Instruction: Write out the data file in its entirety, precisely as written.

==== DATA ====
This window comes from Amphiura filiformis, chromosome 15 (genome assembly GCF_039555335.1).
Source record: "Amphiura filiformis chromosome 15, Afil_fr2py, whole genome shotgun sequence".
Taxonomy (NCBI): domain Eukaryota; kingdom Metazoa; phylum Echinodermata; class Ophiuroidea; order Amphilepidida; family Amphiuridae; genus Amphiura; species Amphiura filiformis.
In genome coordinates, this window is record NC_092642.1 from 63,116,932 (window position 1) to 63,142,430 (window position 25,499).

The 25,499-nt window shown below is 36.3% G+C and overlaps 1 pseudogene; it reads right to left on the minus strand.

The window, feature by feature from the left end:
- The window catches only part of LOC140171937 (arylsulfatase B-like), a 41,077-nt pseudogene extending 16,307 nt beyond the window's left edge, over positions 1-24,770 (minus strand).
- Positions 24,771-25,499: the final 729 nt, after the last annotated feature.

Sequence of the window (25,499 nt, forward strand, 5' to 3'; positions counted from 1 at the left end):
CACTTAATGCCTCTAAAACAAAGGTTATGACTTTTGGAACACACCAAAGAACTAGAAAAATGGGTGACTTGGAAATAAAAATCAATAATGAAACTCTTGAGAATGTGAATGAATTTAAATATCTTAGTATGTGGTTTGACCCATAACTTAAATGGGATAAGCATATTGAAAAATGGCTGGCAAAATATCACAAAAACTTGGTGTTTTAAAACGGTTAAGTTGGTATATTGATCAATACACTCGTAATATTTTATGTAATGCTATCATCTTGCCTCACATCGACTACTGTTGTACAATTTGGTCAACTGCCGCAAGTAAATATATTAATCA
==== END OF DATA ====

This window comes from Amphiura filiformis, chromosome 15 (genome assembly GCF_039555335.1).
Source record: "Amphiura filiformis chromosome 15, Afil_fr2py, whole genome shotgun sequence".
Taxonomy (NCBI): domain Eukaryota; kingdom Metazoa; phylum Echinodermata; class Ophiuroidea; order Amphilepidida; family Amphiuridae; genus Amphiura; species Amphiura filiformis.
In genome coordinates, this window is record NC_092642.1 from 63,116,932 (window position 1) to 63,142,430 (window position 25,499).

The 25,499-nt window shown below is 36.3% G+C and overlaps 1 pseudogene; it reads right to left on the minus strand.

The window, feature by feature from the left end:
- The window catches only part of LOC140171937 (arylsulfatase B-like), a 41,077-nt pseudogene extending 16,307 nt beyond the window's left edge, over positions 1-24,770 (minus strand).
- Positions 24,771-25,499: the final 729 nt, after the last annotated feature.

Sequence of the window (25,499 nt, forward strand, 5' to 3'; positions counted from 1 at the left end):
CACTTAATGCCTCTAAAACAAAGGTTATGACTTTTGGAACACACCAAAGAACTAGAAAAATGGGTGACTTGGAAATAAAAATCAATAATGAAACTCTTGAGAATGTGAATGAATTTAAATATCTTAGTATGTGGTTTGACCCATAACTTAAATGGGATAAGCATATTGAAAAATGGCTGGCAAAATATCACAAAAACTTGGTGTTTTAAAACGGTTAAGTTGGTATATTGATCAATACACTCGTAATATTTTATGTAATGCTATCATCTTGCCTCACATCGACTACTGTTGTACAATTTGGTCAACTGCCGCAAGTAAATATATTAATCA